From the OIB to the BFI

The Option Internationale du Baccalauréat (OIB) has been phased out, changing into the Baccalauréat Français International (BFI). From now on, students entering an international section from this time will spend their Première (11th Grade) and Terminale (12th Grade) years working towards this new diploma. The first exam session of the BFI will be in the spring of 2024

Introducing the BFI

Like the OIB, the BFI is a particularly demanding version of the French baccalaureat, which offers multiple pathways to expand their international exposure and linguistic skills. In addition to the full French national curriculum, students at the Lycée International take eight additional hours of classes in the language of their section, taught at native level. The current OIB subjects, English Language and Literature (ACL) and History and Geography (DNL), will now be complemented by a new course called Connaissance du Monde (CdM), or Contemporary US Society.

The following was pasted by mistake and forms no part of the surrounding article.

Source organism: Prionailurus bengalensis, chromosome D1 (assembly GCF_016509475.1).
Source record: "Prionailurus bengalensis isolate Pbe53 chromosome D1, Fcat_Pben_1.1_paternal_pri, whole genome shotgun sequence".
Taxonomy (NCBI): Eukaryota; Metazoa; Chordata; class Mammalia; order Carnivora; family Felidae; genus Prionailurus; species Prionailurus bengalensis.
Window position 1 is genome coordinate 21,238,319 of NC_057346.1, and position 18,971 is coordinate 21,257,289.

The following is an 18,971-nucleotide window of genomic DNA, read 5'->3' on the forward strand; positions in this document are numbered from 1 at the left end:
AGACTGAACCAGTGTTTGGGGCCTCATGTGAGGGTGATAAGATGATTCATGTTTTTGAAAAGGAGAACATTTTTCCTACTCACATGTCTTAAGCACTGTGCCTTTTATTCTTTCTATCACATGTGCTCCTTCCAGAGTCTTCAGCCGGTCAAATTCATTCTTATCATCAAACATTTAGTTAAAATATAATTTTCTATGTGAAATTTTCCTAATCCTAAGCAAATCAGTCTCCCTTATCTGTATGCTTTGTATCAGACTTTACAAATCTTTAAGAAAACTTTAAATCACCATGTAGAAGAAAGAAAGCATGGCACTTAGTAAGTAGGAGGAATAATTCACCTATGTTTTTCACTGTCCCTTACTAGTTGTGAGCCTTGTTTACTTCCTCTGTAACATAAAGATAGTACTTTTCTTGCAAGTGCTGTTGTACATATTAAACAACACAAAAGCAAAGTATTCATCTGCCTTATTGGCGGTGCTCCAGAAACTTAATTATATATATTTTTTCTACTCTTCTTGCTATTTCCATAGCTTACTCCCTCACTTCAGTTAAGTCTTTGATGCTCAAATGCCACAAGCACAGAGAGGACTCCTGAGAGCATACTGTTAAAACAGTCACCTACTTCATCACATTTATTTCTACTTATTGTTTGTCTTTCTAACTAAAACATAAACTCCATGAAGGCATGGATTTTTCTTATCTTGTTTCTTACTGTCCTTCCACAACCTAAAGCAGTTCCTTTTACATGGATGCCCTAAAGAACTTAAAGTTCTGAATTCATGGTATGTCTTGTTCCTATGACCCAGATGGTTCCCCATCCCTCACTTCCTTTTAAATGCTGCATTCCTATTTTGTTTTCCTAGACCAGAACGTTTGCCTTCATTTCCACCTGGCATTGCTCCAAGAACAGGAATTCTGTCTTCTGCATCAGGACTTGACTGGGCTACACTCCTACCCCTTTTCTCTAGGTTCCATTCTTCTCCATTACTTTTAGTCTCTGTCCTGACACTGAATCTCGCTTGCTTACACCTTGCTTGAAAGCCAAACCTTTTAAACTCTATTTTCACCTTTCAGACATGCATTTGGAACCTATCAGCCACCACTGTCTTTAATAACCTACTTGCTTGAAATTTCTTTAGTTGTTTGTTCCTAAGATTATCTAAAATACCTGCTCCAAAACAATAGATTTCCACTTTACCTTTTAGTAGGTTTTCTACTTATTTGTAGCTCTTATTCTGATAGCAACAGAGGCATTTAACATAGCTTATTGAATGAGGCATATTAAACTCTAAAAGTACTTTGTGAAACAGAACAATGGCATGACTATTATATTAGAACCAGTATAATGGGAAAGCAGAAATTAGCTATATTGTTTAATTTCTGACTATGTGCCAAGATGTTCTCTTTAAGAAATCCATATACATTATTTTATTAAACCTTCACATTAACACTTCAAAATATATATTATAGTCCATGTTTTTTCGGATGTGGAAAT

Subjects taught by the American Section are indicated in blue in the pie chart below:


The BFI significantly increases the importance of the international sections in our students’ academic trajectory, with final exam coefficents that comprise 41% of the total, as opposed to the present 26%. Spoken communication skills are emphasized, with students preparing  a “capstone” oral presention for an individual research project in addition to the existing oral examinations in Language/Literature and History/Geography and the Grand Oral.

The introduction of the Contemporary US Society(CdM) module will invite students to conduct in-depth research on a current issue of global importance within a US context. Similar to the IB Extended Essay, this project will allow students to explore a topic of personal interest, demonstrate initiative and develop autonomy. The collaboration with a US-based contact will give students direct insight into a facet of American society and build professional skills. The research project will also provide valuable preparation for their future university studies and careers.

The BFI at the Lycée International

Beyond the Lycée
In recent years, about fifty percent of American Section graduates have matriculated at Anglophone universities or programs abroad, while the other half have continued their studies in France.